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Criminal Charges: Volume VII

Jeremy Simon

Credit card crimes happen all across the country, but this week I’ve decided to focus on those stories from the East Coast of the United States. We’ve got generous thieves from the Bronx, an extreme example of customer service from a Circuit City in New York state, illegal window tints and strange smells yielding fake credit cards in Florida and theft victims who just don’t take my advice in North Carolina.

Gas thieves get generous
A pair of thieves from the Bronx, N.Y., apparently decided to get generous with a stolen credit card.

According to, Christian Escotto and Joseph Rosario were arrested at 1:15 a.m. on Thursday and charged with fourth-degree criminal possession of stolen property — a felony — after several drivers charged their fill-ups at a Mamaroneck, N.Y., gas station to the stolen plastic. “Lt. James Gaffney said multiple cars had used the same credit card at the 974 Mamaroneck Ave. Shell Station, and the station alerted police,” the Web site says.

Faced with expensive gasoline, it seems even criminals are coming up with ways to help other consumers alleviate their pain at the pump. This duo will probably have plenty of time to think up other ways to be helpful (paying expired parking meters, helping old ladies across the street, etc.) while they are behind bars.

Store returns earn criminal $100,000
For a criminal in New Rochelle, N.Y., the ability to return products to a Circuit City electronics store was part of a scam that earned him about $100,000.

Clarkstown, N.Y., police say Thomas DeJulio stole merchandise from a local Circuit City store beginning in 2006. He later sold some of the merchandise on eBay or Craigslist, based on records of business transaction recovered from DeJulio’s computer.

“DeJulio would buy Circuit City merchandise with his credit card and take it home, Clarkstown police Detective Lt. Charles Delo said. A few days later he would return to the store, take a similar item off the floor and go to the return desk,” Delo tells (aka my new go-to source for credit card crime stories).

I’ve heard of customer service, but Circuit City’s approach is just ridiculous: Complaining that he was unhappy with his purchase, DeJulio “would give the cashier the receipt and the item he just picked up, seeking a refund and wiping out his credit card debt on the original item he bought, Delo said.”

While Circuit City obviously went along with the scheme for some time, a store eventually manager got suspicious and began an investigation into DeJulio’s returns, which included over $8,000 worth of merchandise since March and a $1,245 return for a 32-inch Toshiba television on Sept. 6. The manager then phoned DeJulio to confront him and demand that the television be returned or else face exposure.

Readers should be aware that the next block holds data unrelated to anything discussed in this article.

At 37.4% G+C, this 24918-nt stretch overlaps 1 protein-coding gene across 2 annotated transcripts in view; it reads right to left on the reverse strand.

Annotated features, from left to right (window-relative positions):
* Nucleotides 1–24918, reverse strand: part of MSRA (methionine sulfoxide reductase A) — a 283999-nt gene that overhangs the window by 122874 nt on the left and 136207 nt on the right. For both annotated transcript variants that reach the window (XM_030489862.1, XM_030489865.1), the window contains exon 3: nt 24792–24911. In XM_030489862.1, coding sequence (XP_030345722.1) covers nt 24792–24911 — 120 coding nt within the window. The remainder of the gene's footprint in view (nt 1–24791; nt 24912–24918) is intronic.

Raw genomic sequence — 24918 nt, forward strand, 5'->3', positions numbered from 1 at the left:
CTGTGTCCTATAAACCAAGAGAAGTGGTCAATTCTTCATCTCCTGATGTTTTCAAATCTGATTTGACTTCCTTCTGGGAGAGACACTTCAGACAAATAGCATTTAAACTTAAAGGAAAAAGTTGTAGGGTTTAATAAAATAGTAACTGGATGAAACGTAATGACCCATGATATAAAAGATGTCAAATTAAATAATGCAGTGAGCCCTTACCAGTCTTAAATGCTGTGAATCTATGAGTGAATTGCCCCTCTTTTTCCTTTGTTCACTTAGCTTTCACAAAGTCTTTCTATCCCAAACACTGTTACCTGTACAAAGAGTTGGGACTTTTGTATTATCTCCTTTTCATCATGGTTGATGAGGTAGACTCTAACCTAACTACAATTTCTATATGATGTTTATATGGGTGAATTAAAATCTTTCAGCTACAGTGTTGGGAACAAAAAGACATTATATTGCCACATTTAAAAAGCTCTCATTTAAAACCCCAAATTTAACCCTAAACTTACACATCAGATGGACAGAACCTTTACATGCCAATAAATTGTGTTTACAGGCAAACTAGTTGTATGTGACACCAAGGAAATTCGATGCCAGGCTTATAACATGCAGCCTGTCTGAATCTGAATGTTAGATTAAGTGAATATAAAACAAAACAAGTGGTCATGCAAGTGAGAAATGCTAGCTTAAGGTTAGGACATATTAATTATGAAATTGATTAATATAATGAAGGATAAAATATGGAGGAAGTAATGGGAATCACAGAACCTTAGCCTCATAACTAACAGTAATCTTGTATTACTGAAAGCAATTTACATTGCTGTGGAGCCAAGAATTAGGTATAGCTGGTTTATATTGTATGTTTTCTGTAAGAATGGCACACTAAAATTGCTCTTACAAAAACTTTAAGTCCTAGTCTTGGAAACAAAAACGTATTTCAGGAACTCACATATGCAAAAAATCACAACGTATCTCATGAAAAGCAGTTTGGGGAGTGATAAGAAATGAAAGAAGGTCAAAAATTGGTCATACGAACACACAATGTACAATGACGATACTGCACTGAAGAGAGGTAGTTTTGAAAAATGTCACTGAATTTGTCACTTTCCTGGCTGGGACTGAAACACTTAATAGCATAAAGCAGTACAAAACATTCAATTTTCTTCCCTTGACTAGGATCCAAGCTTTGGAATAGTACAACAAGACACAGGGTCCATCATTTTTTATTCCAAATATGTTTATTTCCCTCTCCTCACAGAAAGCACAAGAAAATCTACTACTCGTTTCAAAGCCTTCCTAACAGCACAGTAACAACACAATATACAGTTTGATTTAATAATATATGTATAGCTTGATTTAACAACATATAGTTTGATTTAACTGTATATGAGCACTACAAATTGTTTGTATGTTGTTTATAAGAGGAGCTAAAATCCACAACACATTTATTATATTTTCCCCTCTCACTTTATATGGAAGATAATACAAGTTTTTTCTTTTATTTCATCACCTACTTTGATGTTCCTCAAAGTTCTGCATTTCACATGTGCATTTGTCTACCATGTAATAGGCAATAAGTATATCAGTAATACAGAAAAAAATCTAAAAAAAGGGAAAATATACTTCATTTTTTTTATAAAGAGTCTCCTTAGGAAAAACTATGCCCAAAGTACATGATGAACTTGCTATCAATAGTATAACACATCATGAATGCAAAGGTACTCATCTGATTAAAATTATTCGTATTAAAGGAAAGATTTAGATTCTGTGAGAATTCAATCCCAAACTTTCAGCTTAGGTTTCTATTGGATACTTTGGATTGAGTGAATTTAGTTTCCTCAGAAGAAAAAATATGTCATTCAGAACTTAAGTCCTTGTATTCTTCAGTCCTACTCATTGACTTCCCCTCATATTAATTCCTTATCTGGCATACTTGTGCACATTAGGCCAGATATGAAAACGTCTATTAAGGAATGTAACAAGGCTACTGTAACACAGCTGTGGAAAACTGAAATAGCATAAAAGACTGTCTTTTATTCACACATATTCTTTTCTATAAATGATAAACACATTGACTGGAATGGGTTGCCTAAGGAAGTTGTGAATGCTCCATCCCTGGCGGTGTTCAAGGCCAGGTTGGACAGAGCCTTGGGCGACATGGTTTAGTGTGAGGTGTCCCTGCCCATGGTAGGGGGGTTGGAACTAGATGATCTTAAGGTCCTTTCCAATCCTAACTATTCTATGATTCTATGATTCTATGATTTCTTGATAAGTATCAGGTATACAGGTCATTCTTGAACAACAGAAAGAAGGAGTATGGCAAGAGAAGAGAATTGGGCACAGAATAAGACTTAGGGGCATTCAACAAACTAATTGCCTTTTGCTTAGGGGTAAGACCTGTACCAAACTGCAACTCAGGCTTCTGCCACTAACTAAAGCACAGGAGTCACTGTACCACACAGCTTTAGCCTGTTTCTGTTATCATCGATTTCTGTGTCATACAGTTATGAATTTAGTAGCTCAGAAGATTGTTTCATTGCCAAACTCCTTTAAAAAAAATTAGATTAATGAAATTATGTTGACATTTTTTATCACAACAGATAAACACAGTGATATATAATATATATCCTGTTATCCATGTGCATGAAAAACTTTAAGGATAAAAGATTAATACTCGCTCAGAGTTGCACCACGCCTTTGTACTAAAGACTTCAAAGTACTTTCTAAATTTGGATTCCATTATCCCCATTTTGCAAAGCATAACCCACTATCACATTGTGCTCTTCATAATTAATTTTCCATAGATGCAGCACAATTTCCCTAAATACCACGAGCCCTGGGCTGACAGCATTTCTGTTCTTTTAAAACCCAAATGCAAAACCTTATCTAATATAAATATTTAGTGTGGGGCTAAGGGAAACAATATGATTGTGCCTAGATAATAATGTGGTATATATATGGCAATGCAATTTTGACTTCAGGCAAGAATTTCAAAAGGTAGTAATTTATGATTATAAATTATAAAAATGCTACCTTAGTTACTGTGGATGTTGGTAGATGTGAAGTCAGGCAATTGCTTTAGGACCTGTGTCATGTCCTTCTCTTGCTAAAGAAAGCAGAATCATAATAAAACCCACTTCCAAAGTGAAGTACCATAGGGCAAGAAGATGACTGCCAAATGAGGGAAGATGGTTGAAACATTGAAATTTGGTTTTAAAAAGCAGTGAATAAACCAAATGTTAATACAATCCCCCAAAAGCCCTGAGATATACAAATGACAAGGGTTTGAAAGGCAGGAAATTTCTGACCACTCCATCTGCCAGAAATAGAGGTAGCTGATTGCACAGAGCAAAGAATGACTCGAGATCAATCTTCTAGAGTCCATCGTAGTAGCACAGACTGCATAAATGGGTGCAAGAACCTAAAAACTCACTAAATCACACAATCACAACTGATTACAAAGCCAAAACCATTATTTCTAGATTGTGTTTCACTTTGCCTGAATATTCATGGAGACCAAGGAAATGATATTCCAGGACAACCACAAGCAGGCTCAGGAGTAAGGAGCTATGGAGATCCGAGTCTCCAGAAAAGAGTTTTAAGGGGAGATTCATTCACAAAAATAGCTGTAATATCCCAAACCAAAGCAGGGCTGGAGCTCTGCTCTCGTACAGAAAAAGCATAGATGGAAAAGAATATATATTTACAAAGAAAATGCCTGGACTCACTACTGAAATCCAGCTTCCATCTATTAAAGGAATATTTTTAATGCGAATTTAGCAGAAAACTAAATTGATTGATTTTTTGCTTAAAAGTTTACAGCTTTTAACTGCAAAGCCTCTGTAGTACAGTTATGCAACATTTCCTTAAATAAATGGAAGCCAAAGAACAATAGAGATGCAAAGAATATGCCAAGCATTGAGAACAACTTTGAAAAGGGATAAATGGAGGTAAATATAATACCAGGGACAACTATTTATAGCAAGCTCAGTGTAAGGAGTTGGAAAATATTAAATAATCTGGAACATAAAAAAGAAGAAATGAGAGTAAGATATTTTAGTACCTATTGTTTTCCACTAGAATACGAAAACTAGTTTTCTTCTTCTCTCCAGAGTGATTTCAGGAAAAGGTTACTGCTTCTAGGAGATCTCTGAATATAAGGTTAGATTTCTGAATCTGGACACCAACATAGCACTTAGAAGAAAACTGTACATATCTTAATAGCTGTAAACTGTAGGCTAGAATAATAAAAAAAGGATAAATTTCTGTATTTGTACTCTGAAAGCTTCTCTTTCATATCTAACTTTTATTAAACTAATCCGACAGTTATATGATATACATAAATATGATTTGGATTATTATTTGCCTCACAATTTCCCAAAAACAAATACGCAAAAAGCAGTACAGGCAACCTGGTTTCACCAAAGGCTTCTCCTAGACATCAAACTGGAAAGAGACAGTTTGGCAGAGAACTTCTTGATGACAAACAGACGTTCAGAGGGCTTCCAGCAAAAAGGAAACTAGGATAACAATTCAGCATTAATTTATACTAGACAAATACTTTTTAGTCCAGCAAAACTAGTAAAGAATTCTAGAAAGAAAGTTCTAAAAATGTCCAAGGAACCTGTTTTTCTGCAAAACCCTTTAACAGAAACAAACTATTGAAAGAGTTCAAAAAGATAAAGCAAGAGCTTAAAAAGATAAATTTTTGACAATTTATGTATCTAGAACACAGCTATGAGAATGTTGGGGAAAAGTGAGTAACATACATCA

Police were waiting for DeJulio when he brought the television back to the store on Tuesday.

“DeJulio is charged with third-degree grand larceny and criminal possession of stolen property, and nine counts of first-degree falsifying business records,” the Web site says.

Tints, odors yield phony credit cards
If you’re looking to pull off a credit card scam in Florida, avoid darkened windows or funny smells. In two separate but similar incidents last week in Naples, Fla., illegal window tints and the police’s sensitive sniffers turned up phony gift cards and credit cards.

In the first incident, on Wednesday night, “deputies conducted a traffic stop on a 1994 pickup for illegal window tint, an inoperative plate light and failure to maintain a single lane, according to an arrest report,” reports “While speaking to the driver, Orlando Borras, 25, of Tampa, deputies smelled a strong odor of marijuana.”

That led to a vehicle search, during which deputies discovered more than 10 seemingly fraudulent credit cards and gift cards. “Deputies ran the cards through a credit card reader and determined that the information on the magnetic strip didn’t match the information on the front,” says “Borras was arrested and charged with possession of counterfeit credit cards.”

A traffic stop the following night for illegal tints also yielded a funny funk. “The driver, Andres R. Penates, 40, of Miami, appeared nervous, reports said. Deputies also found a tank in the bed of the pickup that smelled like diesel fuel,” reports NaplesNews. The driver’s nervous behavior and a prior arrest for credit card fraud in Kentucky made the deputies ask to search Penates.

It was a fruitful search: “In his two wallets six fraudulent gift cards and credit cards. Additional cards were located in the center console and under the front visor. Again, the information on the magnetic strips did not match the information on the front of the cards.,” the Web site says. “Penates was charged with possession of counterfeit credit cards and unlawful conveyance of fuel.”

I’ve said it before…
This isn’t the first time I’ve urged readers not to leave credit cards and debit cards unattended in their vehicles, but some people just don’t listen (or are completely unaware of this column).

The police blotter for Chapel Hill, N.C., includes these recent robberies: “An unlocked door was opened and someone stole a purse, $300 cash, a credit card, a debit card, a bracelet, three pairs of earrings, a driver’s license and a $1,000 check and car keys from a vehicle on East Franklin Street. A cell phone was stolen from an unlocked car on Taylor Street. Twenty-five credit or debit cards and $150 cash were stolen from another unlocked car on Leclair Street. Someone broke into a car on Dawes Street and stole four credit or debit cards. And an ashtray and GPS unit were stolen from an unlocked vehicle in a Longleaf Drive parking lot.”

Twenty-five cards stolen from a single unlocked car — what are these drivers thinking?!?

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